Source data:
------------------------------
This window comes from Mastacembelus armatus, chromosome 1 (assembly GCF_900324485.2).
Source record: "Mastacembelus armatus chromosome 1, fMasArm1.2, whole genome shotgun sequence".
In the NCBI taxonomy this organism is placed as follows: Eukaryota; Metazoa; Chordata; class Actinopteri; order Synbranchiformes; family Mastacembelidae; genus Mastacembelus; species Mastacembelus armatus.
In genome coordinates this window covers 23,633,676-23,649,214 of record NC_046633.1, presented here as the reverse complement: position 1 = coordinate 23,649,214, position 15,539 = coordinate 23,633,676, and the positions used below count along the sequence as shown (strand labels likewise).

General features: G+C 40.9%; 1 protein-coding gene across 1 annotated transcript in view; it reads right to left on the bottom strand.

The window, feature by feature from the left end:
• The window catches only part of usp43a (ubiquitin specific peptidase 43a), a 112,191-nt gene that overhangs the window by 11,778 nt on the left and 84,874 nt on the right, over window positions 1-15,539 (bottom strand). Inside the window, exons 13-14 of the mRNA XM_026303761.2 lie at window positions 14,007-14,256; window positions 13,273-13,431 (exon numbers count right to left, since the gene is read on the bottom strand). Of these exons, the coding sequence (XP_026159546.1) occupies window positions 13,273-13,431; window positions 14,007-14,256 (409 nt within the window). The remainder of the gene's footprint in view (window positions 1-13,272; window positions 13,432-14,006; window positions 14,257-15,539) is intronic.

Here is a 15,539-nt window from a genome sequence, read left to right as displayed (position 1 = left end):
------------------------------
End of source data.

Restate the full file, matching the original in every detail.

This window comes from Mastacembelus armatus, chromosome 1 (assembly GCF_900324485.2).
Source record: "Mastacembelus armatus chromosome 1, fMasArm1.2, whole genome shotgun sequence".
In the NCBI taxonomy this organism is placed as follows: Eukaryota; Metazoa; Chordata; class Actinopteri; order Synbranchiformes; family Mastacembelidae; genus Mastacembelus; species Mastacembelus armatus.
In genome coordinates this window covers 23,633,676-23,649,214 of record NC_046633.1, presented here as the reverse complement: position 1 = coordinate 23,649,214, position 15,539 = coordinate 23,633,676, and the positions used below count along the sequence as shown (strand labels likewise).

General features: G+C 40.9%; 1 protein-coding gene across 1 annotated transcript in view; it reads right to left on the bottom strand.

The window, feature by feature from the left end:
• The window catches only part of usp43a (ubiquitin specific peptidase 43a), a 112,191-nt gene that overhangs the window by 11,778 nt on the left and 84,874 nt on the right, over window positions 1-15,539 (bottom strand). Inside the window, exons 13-14 of the mRNA XM_026303761.2 lie at window positions 14,007-14,256; window positions 13,273-13,431 (exon numbers count right to left, since the gene is read on the bottom strand). Of these exons, the coding sequence (XP_026159546.1) occupies window positions 13,273-13,431; window positions 14,007-14,256 (409 nt within the window). The remainder of the gene's footprint in view (window positions 1-13,272; window positions 13,432-14,006; window positions 14,257-15,539) is intronic.

Here is a 15,539-nt window from a genome sequence, read left to right as displayed (position 1 = left end):